Nearby, Urfa will also soon possess its own mosaic museum. In 2005 workers in Haleplibahçe digging for the city’s sewage system hit upon some mosaic floors. Ancient Edessa had always attracted pilgrims with its Sacred Fish Pond, its historic bazaar, and Abraham’s birthplace. Today, 5-star hotels are rapidly being built and abandoned Armenian houses restored into restaurants near the city center. More and more “Eastern Tours” are being organized from Istanbul for Turkish tourists to explore their exotic “East.” The mosaics, conveniently located near the major pilgrimage sites and newly built hotels and restaurants, offer the municipality an economic opportunity as another potential tourist attraction. Within two years, a new ArkeoPark with its mosaic and archaeology museums will see the day. Even Prime Minister Erdoğan and his government became involved in this seemingly lucrative mosaic business investing an additional 38 million YTL in this very pro-AKP city.
Archaeologists, governments, municipalities, as well as the private sector are showing interest in mosaics. Back in Antakya, during construction work for a new hotel, bulldozers hit upon a large mosaic floor. Upon hearing the news, the owner of the hotel, a local Antakya businessman, immediately contacted the city’s museum to report the find. Construction work was allowed to continue under strict supervision from the museum. After the discovery, the architect changed the design of the building to allow guests the opportunity to gaze upon the ancient mosaic floor from their rooms, and the owner changed the hotel’s name to Antakya Mosaic Hotel. Under the supervision of the Antakya Museum, and at a cost of $60 million, it is planned to open in April 2013.
Our quest for the cultural afterlife of mosaics now takes us outside of Turkey. The Orpheus Mosaic, a 2nd century AD mosaic with Syriac inscriptions that trace its origin back to Urfa, was bought in 1999 from Christie’s by the Dallas Museum for $85,000. Similar mosaics began to appear on the Antiquities Market as early as the 1950s. Knowing that Turkey is aggressively pursuing the repatriation of its looted objects, the Dallas Museum decided to voluntarily return the mosaic last December. A small loss, however, for what could be a huge gain. Using the publicity surrounding the return of the mosaic, the museum will launch an ambitious exchange program with international museums and foreign institutions. In exchange for the Orpheus Mosaic, Turkey, for example, has promised to loan the Texas museum Anatolian objects for future exhibits. Another set of mosaics from Turkey, now housed at Bowling Green State University in Ohio, waits on a legal decision to know of its future whereabouts. Like the Orpheus Mosaic, however, the likelihood that the Bowling Green mosaics return to Turkey is high.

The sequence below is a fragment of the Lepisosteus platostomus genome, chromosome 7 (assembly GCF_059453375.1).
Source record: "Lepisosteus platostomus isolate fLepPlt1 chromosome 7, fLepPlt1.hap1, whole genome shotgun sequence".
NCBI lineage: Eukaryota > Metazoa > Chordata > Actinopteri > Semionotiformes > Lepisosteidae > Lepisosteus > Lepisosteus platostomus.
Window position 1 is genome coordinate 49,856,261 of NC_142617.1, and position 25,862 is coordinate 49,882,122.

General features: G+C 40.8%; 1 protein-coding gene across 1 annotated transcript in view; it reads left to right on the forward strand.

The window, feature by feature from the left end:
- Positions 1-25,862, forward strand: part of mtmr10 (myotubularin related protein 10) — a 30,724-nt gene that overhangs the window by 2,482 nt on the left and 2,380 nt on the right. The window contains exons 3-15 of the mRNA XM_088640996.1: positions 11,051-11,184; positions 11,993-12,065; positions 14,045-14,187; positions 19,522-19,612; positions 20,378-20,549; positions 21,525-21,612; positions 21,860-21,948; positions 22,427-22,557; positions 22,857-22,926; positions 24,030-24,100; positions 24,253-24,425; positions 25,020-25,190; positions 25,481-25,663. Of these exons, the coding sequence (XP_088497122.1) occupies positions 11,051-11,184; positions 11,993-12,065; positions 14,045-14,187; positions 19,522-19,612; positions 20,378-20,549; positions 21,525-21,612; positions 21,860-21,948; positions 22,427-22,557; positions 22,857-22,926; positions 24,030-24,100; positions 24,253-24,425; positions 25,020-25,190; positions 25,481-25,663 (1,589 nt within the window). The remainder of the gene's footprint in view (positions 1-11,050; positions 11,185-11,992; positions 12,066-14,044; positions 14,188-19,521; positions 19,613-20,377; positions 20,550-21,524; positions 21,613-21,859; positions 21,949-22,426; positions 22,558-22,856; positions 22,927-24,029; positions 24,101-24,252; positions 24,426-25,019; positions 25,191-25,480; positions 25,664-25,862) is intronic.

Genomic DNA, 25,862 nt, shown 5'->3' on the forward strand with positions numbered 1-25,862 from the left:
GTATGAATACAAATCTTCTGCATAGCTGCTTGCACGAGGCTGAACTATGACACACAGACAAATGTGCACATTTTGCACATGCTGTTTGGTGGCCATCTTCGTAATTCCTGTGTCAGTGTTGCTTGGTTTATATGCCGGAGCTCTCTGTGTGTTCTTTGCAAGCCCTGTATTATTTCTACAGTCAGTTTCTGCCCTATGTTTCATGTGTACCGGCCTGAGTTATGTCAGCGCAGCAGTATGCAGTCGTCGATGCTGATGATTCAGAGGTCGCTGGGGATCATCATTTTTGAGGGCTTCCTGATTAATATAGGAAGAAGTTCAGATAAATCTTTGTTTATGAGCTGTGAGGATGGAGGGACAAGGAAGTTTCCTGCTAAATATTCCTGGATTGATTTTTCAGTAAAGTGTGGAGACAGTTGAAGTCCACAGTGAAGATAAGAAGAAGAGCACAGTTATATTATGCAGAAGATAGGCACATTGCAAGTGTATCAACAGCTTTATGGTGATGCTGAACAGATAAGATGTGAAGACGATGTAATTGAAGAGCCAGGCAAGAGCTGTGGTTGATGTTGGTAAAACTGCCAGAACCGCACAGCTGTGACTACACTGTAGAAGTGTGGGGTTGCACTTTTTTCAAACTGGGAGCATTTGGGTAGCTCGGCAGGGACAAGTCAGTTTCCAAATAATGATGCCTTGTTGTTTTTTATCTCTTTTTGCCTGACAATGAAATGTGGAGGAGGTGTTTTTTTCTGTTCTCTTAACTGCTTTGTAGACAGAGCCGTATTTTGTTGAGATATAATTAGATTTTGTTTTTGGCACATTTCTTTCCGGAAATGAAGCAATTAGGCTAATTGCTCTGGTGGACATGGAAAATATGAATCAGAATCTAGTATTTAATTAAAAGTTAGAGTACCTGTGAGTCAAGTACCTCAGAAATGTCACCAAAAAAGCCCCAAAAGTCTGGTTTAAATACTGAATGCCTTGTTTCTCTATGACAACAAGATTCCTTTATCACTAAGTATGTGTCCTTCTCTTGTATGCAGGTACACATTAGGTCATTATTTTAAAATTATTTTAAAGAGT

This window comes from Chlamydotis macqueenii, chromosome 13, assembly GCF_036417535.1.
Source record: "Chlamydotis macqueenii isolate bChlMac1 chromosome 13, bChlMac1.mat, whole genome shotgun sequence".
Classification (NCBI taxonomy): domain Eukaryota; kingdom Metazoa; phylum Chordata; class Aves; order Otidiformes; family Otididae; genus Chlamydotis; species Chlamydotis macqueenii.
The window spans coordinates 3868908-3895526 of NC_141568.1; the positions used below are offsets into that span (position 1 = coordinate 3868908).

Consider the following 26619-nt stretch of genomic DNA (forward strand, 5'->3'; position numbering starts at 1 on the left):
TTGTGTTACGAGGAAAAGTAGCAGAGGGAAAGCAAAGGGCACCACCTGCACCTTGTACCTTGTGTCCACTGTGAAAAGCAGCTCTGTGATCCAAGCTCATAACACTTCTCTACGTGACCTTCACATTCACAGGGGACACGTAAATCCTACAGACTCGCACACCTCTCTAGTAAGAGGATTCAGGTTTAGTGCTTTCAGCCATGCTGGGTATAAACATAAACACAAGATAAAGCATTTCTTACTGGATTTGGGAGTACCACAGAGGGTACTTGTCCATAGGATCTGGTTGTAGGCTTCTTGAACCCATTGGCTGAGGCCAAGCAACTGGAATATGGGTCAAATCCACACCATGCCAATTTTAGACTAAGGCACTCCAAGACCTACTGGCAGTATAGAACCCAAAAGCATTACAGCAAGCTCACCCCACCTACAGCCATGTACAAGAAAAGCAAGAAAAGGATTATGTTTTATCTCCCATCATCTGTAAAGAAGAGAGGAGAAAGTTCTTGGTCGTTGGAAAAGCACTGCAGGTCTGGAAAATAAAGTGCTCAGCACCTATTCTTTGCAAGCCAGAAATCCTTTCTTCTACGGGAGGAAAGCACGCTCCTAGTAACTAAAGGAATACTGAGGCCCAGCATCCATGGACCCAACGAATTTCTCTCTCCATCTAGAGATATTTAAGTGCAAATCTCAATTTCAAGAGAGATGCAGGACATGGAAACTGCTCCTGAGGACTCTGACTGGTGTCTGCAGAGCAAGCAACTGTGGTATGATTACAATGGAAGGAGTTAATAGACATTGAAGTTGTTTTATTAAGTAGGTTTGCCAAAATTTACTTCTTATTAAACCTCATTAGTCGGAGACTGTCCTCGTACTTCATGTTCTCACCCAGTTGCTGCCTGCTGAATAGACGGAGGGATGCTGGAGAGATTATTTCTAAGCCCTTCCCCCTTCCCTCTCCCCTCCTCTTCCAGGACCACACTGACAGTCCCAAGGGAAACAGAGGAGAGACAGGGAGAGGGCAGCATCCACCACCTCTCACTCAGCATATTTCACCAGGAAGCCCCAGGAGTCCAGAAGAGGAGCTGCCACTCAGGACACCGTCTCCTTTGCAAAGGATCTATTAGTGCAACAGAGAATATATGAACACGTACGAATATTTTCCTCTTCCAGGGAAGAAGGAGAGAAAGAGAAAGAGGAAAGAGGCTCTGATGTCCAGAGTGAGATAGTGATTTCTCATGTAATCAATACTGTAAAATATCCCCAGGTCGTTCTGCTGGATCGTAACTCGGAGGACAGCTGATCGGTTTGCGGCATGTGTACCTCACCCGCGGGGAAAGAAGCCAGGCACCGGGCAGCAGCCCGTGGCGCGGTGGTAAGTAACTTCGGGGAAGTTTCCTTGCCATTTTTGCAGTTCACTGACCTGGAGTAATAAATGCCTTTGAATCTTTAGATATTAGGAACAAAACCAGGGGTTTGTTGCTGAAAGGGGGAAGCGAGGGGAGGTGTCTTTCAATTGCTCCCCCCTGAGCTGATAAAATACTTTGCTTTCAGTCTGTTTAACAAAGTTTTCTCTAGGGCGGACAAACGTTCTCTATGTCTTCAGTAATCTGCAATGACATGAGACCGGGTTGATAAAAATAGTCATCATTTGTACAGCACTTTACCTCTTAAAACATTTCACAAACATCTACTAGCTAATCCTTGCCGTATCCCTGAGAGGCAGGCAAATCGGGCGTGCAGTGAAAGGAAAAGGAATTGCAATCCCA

Once discovered, excavated, unearthed, cleaned, rolled up, stored, preserved, sometimes transported across oceans displayed in far-away museums, mosaics often experience strange cultural afterlives. The Antioch Mosaics found by the Princeton Expedition in the 1930s quickly became desired artifacts for cultural institutions across the world. Once taken out of their original context, they become museum objects and simultaneously acquire aesthetic and monetary value. Decontextualized, they become entangled in a complex network where science, government, politics, law, and money play an important role.
In their cultural afterlives, mosaics position themselves between legality and illegality. They also receive much attention for their economic value as potential tourist attractions. Not only have the private sector, local governments, and the Turkish Ministry of Culture and Tourism taken notice, but Prime Minister Erdoğan himself has become interested in the economic significance of mosaics. And, as their cultural and economic capital increases, some mosaics have even reached the status of national icon, appearing as part of the Turkish Ministry of Culture and Tourism logo.
Mosaics in and out of Turkey cannot escape their fate, destined to be forever remembered, sanitized, and sacralized as they are displayed in curated spaces, protected by rope barriers and “Do Not Touch” signs, placed under the careful eye of conservation experts, and preserved from natural decay by science. Fully decontextualized, of course, but always admired, photographed, and worshipped in museums across the world. Mosaics in and out of Turkey, a country which itself has often been described as a “cultural” mosaic, a landscape composed of a diversity of cultures, civilizations, languages, ethnicities and religions. If Turkey frequently experiences a kind of anxiety concerning the disintegration of its national borders, perhaps attempting to keep all of its mosaics at home is an attempt to overcome this fear. In any case, the cultural afterlife of mosaics has much to tell us about a country, which like a mosaic can be understood as fragments of a larger whole.